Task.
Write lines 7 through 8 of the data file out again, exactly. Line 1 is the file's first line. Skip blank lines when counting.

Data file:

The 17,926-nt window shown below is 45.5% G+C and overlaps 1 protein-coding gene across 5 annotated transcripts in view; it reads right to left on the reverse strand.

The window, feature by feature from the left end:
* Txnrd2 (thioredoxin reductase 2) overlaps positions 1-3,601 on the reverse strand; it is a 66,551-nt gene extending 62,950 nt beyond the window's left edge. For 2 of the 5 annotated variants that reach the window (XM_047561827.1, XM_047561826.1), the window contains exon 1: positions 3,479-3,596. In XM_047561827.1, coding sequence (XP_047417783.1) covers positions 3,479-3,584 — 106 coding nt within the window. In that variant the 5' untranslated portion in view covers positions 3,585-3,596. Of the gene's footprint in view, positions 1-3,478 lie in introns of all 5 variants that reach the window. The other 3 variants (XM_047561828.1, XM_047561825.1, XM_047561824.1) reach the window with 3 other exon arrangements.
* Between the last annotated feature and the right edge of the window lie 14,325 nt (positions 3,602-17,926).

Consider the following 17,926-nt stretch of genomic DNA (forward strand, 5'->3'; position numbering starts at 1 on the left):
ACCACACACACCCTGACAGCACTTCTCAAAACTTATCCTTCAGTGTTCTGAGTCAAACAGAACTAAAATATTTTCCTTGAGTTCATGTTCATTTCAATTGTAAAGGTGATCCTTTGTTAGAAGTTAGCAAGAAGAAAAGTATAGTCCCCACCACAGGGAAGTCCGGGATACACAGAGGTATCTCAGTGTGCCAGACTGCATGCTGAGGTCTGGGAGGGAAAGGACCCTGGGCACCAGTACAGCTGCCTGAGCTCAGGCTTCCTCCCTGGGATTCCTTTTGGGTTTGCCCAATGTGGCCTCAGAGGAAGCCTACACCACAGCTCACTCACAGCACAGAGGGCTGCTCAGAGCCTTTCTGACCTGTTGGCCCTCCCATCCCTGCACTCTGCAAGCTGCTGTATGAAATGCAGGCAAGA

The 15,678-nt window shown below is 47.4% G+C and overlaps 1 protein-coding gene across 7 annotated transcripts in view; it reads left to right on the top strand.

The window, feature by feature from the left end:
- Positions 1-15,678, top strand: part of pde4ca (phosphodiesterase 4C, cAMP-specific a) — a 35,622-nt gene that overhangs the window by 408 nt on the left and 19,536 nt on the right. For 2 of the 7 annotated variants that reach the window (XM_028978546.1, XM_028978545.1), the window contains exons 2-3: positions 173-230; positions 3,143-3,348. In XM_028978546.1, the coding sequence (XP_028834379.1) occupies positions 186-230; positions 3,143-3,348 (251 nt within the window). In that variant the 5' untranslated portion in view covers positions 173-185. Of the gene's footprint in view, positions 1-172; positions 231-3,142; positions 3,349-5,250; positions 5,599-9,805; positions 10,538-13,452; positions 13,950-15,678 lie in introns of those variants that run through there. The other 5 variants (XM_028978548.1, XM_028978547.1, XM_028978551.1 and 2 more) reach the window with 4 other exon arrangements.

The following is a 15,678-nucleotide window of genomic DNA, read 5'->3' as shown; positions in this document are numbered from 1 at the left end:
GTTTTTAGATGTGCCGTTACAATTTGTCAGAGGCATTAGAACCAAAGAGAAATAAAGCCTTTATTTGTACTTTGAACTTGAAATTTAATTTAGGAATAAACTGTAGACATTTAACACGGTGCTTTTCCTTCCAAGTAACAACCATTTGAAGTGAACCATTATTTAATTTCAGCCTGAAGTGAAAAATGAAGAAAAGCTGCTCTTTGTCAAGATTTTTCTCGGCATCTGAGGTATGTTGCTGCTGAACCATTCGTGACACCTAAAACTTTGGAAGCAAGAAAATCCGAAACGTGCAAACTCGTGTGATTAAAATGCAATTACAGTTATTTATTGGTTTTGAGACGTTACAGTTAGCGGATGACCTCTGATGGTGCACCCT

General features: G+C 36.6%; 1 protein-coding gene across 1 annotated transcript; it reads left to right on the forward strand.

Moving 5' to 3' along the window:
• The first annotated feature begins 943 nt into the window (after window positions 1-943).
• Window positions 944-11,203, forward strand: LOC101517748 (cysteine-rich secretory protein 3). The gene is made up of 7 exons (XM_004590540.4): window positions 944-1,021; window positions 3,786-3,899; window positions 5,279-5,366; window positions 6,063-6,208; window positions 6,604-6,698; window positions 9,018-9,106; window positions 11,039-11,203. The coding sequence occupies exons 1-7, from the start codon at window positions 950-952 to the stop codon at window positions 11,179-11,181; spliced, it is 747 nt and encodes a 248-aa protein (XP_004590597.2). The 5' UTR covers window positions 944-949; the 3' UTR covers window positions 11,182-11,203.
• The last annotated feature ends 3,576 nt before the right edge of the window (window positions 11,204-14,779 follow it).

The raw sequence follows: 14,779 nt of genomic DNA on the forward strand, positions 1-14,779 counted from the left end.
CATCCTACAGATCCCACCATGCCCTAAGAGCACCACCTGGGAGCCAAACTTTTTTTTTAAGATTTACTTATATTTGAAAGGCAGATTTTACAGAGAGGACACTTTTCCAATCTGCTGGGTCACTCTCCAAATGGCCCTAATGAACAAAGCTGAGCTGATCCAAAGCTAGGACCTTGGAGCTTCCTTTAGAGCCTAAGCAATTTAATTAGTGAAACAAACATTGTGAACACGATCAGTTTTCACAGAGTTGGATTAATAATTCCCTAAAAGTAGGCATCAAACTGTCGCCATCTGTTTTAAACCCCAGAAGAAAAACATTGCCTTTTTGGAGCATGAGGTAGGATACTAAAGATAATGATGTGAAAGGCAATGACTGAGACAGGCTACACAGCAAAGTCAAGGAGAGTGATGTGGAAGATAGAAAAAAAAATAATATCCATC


The 15,678-nt window shown below is 47.4% G+C and overlaps 1 protein-coding gene across 7 annotated transcripts in view; it reads left to right on the top strand.

The window, feature by feature from the left end: